Alaska Our Last Frontier by “Slim” Williams [cover title].
Slim Williams, Alaska sourdough and pioneer and promoter of the Alaska Highway
Clyde “Slim” Williams, “International Trail Blazer” made his fame hitching his team of sled dogs to a wheeled chariot and then traveling from Alaska to Washington, D.C. in 1933.
Williams had arrived in Alaska in 1900 and earned a reputation as a trapper, dog breeder and trail blazer. In 1933, Slim Williams was anxious to promote the building of the Alaska Highway. So Slim hooked up his wolf-bred dogs and his dogsled and headed down the proposed route. With Spring, and muddy passages, Slim jerry-rigged his dogsled with Ford Model-T wheels and continued on his way.
Slim was anxious to arrive to the Chicago’s World Fair and as he traveled down the Pacific Coast he began to attract minor-celebrity status. Williams made it to the World’s Fair. When the World’s Fair closed in Chicago, Williams did the next logical thing and hitched his dogsled-on-wheels and jaunted to Washington, D.C. to speak with Congress and President Roosevelt. The whole journey has been over 5,500 miles. The Alaska Highway had to be built, and “Slim” Williams was determined to make his point.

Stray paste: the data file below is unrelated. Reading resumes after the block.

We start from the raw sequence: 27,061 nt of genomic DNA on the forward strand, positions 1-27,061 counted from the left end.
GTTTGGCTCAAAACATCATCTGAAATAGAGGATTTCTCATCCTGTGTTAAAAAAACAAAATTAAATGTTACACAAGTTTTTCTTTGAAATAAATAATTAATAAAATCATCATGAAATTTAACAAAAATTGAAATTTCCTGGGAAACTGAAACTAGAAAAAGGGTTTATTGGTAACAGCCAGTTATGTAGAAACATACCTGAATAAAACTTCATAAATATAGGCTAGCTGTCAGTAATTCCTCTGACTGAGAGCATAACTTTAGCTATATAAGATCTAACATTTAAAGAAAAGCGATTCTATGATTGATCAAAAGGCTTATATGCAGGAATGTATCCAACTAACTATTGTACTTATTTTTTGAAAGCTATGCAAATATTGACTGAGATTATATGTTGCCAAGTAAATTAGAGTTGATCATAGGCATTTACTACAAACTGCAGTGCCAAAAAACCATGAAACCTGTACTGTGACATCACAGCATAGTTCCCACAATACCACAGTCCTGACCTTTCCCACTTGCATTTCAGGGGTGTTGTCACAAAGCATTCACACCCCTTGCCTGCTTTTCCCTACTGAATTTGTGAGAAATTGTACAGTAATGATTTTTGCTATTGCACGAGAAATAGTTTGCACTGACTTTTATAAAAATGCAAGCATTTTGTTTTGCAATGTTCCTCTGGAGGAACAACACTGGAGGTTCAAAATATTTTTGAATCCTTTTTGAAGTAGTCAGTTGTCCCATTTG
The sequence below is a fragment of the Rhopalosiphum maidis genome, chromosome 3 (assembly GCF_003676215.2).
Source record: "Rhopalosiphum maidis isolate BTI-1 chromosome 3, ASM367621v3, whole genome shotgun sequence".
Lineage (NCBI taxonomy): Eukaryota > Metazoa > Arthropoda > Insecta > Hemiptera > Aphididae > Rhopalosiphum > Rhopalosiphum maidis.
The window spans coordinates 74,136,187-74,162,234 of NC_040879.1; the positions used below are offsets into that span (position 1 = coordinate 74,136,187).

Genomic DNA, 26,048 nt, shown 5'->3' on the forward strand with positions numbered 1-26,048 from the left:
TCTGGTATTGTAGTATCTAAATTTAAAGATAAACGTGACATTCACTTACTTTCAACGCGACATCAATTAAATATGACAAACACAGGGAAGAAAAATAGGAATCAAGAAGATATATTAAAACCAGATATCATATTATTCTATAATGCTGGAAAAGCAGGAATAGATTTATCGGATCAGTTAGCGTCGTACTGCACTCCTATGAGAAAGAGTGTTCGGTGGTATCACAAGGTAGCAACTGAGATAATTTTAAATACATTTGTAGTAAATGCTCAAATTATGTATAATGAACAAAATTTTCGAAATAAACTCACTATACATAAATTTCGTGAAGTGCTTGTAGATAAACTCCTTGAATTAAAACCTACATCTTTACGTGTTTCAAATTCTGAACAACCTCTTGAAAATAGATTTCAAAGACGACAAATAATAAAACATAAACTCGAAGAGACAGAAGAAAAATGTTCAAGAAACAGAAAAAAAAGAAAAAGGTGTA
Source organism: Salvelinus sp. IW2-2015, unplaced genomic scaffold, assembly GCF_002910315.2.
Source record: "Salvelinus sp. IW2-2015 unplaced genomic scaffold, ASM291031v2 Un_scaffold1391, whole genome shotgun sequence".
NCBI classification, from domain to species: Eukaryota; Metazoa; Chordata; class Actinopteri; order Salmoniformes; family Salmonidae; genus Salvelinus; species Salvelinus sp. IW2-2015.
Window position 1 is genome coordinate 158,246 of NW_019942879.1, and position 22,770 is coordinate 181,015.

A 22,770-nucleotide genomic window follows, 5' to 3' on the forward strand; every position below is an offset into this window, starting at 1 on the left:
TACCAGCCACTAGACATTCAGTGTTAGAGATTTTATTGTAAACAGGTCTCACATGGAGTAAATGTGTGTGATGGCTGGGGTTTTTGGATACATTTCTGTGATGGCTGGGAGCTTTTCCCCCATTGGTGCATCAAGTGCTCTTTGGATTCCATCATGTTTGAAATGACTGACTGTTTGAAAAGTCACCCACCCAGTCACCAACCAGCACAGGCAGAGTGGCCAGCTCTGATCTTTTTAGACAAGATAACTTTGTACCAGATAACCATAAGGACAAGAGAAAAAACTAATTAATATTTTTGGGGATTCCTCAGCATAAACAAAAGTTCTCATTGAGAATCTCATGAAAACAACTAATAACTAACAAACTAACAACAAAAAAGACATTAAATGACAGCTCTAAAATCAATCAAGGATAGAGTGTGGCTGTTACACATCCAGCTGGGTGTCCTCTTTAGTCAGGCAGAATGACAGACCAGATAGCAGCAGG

Slim’s quest for the Alaska Highway to be built in the 1930s did not succeed; the Alaska Highway was built in the 1940s using a route different than Slim’s. Undeterred, Williams continued to promote the wonders and vastness of the Alaskan frontier. He became a popular lecturer on such topics.
This autographed pamphlet suggests it was printed in Washington, D.C. while Slim was meeting with legislators while he camped in a city park over the winter months pursuing his campaign. Pages 14–19 is an autobiographical narrative of when Williams got the “Gold Bug” and tried being a gold miner. Other sections discuss Williams and his wolf dogs and the benefits of Alaska. The pamphlet is rare.
The two real photo postcards show “Slim” Williams: on his famed ride to Washington, D.C., outside of his Alaska cabin. On both he is identified as an “International Trail Blazer.”
Williams later co-authored two children’s books. The Friend of the Singing One in 1968 and1973 children’s book on Eskimo children called The Long Hungry Night. He was profiled by Richard Morenus in the 1956 book Alaska Sourdough, the story of Slim Williams.
Description: Alaska Our Last Frontier by “Slim” Williams [cover title].
[Np. “Washington, D.C.” 1934]. First Edition. 23, pp., self-wraps. 7½ x 5 inches, stapled binding. Soft vertical crease, tiny binding defects, very good. Half-tone illustration from original photograph to front wrap. Rear wrap autographed by the author.[With:] Two Real Photo Postcards of “Slim” Williams and his sled dogs.
OCLC, 2 copies in Alaska; Yale, University of Washington, Whitman College (Washington State), Wisconsin Historical Society.